Angiogenesis, the formation of new blood vessels by endothelial cells (ECs), is an adaptive response to oxygen/nutrient deprivation orchestrated by vascular endothelial growth factor (VEGF) upon ischemia or exercise. Hypoxia is the best-understood trigger of VEGF expression via the transcription factor HIF1α. Nutrient deprivation is inseparable from hypoxia during ischemia, yet its role in angiogenesis is poorly characterized. Here, we identified sulfur amino acid restriction as a proangiogenic trigger, promoting increased VEGF expression, migration and sprouting in ECs in vitro, and increased capillary density in mouse skeletal muscle in vivo via the GCN2/ATF4 amino acid starvation response pathway independent of hypoxia or HIF1α. We also identified a requirement for cystathionine-γ-lyase in VEGF-dependent angiogenesis via increased hydrogen sulfide (H2S) production. H2S mediated its proangiogenic effects in part by inhibiting mitochondrial electron transport and oxidative phosphorylation, resulting in increased glucose uptake and glycolytic ATP production. Restricting dietary sulfur amino acids can trigger angiogenesis and improve vascular health.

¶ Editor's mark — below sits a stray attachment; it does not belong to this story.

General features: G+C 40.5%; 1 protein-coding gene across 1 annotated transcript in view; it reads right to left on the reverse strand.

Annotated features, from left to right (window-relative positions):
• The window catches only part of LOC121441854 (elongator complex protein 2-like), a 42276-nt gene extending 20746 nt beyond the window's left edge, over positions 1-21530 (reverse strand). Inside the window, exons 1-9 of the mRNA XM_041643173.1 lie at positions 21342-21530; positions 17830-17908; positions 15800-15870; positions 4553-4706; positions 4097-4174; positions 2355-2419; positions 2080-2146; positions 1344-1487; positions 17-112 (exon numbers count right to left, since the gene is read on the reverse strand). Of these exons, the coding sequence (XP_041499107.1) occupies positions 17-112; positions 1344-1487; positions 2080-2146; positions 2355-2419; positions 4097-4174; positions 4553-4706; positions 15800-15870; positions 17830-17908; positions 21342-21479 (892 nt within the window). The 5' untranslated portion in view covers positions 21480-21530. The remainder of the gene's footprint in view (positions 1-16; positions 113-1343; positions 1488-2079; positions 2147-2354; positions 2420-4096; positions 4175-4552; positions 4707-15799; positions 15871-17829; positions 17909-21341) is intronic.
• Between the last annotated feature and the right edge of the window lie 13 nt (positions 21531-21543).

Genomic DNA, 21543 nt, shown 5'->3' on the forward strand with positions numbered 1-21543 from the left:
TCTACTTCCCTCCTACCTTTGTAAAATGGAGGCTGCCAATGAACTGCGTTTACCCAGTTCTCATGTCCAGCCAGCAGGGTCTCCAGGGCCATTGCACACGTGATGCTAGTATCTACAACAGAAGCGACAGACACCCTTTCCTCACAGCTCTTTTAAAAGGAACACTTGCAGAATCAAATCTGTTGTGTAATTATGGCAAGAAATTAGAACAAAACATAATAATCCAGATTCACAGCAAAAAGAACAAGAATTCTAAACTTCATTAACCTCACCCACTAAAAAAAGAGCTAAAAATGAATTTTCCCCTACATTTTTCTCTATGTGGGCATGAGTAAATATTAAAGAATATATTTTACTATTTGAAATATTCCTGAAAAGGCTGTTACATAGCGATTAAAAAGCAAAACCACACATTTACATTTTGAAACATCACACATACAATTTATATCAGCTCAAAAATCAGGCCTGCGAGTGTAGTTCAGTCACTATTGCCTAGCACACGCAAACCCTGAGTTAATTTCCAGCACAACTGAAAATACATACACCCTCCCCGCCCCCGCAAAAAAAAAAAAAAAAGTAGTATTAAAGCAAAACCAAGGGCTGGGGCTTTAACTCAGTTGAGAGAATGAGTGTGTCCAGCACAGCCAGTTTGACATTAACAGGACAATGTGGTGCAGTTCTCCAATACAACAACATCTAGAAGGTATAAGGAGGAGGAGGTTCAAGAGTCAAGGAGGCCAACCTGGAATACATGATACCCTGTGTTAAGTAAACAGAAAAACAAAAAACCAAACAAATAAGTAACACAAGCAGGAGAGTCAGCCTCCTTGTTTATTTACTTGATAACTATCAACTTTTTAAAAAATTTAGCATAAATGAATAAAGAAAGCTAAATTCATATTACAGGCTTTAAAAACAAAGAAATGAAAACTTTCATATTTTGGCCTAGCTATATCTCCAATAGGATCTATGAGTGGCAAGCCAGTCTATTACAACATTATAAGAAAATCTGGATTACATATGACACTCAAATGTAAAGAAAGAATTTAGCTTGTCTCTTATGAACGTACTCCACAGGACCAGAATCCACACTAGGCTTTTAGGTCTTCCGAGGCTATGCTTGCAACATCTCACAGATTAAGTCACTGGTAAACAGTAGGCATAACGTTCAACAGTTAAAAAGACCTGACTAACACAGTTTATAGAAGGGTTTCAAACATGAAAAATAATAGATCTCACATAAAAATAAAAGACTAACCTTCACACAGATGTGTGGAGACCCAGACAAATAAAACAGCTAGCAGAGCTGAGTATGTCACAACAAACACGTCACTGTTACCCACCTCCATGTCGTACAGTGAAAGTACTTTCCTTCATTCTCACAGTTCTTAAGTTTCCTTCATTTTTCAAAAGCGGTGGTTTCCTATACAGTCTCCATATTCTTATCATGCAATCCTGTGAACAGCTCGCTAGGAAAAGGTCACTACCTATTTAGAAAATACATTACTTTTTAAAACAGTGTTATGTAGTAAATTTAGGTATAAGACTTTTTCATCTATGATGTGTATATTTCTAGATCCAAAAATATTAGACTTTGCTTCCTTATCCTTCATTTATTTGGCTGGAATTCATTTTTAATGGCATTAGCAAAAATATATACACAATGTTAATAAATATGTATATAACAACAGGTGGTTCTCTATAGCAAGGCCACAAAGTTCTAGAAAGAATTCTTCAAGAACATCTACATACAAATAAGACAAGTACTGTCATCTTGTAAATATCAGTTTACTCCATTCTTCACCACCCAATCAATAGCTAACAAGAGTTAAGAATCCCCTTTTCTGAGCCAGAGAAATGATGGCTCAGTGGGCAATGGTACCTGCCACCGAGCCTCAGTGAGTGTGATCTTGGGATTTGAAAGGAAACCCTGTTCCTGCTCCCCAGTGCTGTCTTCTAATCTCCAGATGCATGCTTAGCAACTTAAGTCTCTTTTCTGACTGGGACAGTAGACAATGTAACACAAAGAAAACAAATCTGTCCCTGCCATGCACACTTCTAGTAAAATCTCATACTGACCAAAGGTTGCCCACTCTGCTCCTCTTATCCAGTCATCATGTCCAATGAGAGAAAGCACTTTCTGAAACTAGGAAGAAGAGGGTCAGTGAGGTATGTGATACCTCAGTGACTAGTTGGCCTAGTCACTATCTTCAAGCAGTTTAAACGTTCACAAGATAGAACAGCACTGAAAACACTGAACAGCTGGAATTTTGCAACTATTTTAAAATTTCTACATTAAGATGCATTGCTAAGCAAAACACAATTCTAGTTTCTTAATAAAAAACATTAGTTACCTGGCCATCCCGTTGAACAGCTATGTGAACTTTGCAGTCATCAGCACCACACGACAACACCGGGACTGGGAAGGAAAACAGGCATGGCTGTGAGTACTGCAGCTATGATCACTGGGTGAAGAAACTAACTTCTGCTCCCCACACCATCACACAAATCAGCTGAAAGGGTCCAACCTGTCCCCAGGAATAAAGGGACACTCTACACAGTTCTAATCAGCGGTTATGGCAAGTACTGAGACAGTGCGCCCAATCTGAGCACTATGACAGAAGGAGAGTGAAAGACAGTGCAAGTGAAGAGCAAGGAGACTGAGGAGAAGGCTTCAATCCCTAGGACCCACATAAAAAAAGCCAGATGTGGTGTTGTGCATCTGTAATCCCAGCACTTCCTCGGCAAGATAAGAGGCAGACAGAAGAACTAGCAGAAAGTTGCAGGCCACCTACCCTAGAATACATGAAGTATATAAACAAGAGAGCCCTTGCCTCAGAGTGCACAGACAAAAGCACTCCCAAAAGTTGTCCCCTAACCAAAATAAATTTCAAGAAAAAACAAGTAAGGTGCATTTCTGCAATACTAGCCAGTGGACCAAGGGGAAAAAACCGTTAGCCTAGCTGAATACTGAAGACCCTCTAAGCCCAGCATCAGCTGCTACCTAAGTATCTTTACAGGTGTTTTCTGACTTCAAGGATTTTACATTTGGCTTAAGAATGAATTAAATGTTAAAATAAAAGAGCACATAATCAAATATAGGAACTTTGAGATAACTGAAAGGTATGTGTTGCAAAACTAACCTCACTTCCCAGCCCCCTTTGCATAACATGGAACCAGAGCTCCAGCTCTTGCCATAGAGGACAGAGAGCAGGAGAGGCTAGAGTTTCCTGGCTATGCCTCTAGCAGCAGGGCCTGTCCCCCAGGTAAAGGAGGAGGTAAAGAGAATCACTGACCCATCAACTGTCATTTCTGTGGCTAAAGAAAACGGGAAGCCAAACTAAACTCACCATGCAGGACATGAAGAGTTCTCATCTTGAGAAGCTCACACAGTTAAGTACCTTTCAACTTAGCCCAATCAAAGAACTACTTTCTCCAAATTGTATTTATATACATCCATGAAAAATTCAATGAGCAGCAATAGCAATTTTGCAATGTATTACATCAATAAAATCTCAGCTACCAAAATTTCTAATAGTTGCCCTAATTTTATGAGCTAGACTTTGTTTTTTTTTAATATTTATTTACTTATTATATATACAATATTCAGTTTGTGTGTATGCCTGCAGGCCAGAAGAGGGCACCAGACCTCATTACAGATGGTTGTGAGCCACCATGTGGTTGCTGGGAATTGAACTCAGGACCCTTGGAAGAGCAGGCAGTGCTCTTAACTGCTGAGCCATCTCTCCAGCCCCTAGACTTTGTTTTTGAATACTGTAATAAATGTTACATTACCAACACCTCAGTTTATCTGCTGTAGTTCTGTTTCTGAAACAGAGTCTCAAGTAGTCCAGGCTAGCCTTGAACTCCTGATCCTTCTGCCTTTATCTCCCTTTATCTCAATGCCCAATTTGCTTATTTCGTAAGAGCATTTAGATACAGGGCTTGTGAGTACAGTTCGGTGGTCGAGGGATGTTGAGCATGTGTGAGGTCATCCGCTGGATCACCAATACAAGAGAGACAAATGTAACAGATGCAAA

ASJC Scopus subject areas
- Biochemistry, Genetics and Molecular Biology(all)